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Women in Film oral history interview, 2006 October 12 : Debbie Allen

Author: Debbie Allen; Linda Feferman; Women in Film (Organization); Women in Film Foundation.
Edition/Format:   Film : Film   Visual material : English
Publication:Women in Film Foundation Legacy Series.
Database:WorldCat
Summary:
Debbie Allen (1950-) begins by talking about current projects, particularly as artistic director of the Debbie Allen Dance Academy. She continues with talking about how her professor at Howard University, where she attended college, inspired her musical adaptation of the Henrik Ibsen play, Peer Gynt, called the Bayou legend, which she co-wrote with American soul musician and songwriter, James Ingram (1956-). She  Read more...
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Details

Genre/Form: Oral history
Interviews
Named Person: Debbie Allen; L L Cool J; Steven Spielberg; Bill Cosby
Material Type: Film
Document Type: Visual material
All Authors / Contributors: Debbie Allen; Linda Feferman; Women in Film (Organization); Women in Film Foundation.
OCLC Number: 423640617
Notes: 3.3-hour interview completed under the auspices of the Women in Film Foundation.
Materials not viewed. Length of interview and summary based on transcript.
Responsibility: interviewer, Linda Feferman.

Abstract:

Debbie Allen (1950-) begins by talking about current projects, particularly as artistic director of the Debbie Allen Dance Academy. She continues with talking about how her professor at Howard University, where she attended college, inspired her musical adaptation of the Henrik Ibsen play, Peer Gynt, called the Bayou legend, which she co-wrote with American soul musician and songwriter, James Ingram (1956-). She continues with the renewed popularity of film musicals and that cultures around the world are embracing the genre. She continues with her role as cultural ambassador of dance for the United States in her role as a member of the President's Committee on the Arts and Humanities. She continues with the feature film she made with LL Cool J, Out-of-sync (1995), the musical she is developing based on one of the children's books she wrote called Dancing in the wings, and producing the feature film, Amistad (1997). She continues with why it took her eighteen years to turn the story of the Amistad Africans into a film since she had to overcome the image she had cultivated during her years as an actress, choreographer, and director on the television series, Fame (1982-1987). She continues with her drive to connect with director, Steven Spielberg (1947-), after he made the film, Schindler's list (1993), since he had similar challenges in getting that project off the ground. She then continues with Spielberg's interest in Amistad, his commitment in developing it for DreamWorks, and how after the film was made, Spielberg made arrangements to get the film out to schools and libraries across the United States. She then discusses the effort made to get the research that was done for the film out in documentary form, so it could accompany the dramatization when it was released. She continues with DreamWorks' interest in financing the documentary so that the story would continue to spark discussion and new debate. She then talks about Spielberg's creative process and his passion and understanding of the importance of the history of the Amistad Africans. She continues with her years on the television series, Fame (1982-1987), learning from the men who directed episodes of the series, and how she learned the cinematic process through dance. She then talks about how she learned from Spielberg to be more expressionistic as a director--to have an idea, but be willing to let that idea evolve and develop and change. She continues with her frustration on being ready to direct a feature film, but not having had the opportunity to do so. She talks about sexism in the film industry and the experiences she has had with male studio executives not supporting her efforts to direct a feature film. She continues with her formation of the Debbie Allen Dance Academy and her ongoing success directing for television, particularly her involvement in the series, A different world (1987-1993), which she was given a mandate by creator Bill Cosby (1937-) to produce and direct. She then changes direction and talks about her dance career, winning an Emmy for the television special, Motown 30 (originally broadcast on November 25, 1990), and choreographing the dance numbers for the Academy Awards for ten years. She continues with her early career as a dancer, studying acting and directing at Howard University, and dancing in New York on Broadway. She then talks about her mother Vivian Ayers, who was nominated for a Pulitizer Prize for poetry, her sister Phylicia Rashad (1948-), her two brothers, and the growing next generation. She concludes with the challenges of managing a family with a high-profile career.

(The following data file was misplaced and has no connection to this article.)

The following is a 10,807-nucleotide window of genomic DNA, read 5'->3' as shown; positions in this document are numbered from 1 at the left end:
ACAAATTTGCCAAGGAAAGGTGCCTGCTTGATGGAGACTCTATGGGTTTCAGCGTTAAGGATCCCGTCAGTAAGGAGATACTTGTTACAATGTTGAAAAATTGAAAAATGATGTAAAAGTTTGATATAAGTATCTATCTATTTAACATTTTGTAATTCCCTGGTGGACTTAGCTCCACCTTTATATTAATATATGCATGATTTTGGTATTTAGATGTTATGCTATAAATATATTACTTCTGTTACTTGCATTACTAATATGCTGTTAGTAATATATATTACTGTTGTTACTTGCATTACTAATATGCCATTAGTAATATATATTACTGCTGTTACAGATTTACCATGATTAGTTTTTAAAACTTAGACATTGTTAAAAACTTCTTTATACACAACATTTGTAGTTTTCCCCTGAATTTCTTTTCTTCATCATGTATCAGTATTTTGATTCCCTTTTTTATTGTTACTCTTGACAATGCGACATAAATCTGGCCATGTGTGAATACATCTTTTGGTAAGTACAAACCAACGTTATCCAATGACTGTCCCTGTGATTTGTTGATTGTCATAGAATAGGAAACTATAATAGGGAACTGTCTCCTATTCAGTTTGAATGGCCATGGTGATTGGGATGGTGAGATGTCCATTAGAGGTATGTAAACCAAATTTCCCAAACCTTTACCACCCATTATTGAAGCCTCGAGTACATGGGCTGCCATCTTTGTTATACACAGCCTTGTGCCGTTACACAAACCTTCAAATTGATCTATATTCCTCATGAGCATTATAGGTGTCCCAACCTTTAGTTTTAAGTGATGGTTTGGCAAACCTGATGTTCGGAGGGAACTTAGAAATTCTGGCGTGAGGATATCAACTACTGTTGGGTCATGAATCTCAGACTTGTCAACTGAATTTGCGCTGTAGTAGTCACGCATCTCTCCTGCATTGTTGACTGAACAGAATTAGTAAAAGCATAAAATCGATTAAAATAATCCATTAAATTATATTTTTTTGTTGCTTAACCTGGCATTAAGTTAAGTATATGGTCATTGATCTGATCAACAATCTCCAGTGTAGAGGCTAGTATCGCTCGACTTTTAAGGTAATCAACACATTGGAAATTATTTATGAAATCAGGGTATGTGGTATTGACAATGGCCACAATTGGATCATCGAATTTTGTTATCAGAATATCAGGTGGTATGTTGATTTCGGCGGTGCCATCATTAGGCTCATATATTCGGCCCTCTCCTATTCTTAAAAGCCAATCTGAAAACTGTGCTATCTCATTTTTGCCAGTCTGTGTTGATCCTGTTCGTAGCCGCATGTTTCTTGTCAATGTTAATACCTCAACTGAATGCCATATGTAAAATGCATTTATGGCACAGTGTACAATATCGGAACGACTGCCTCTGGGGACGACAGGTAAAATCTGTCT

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Linked Data


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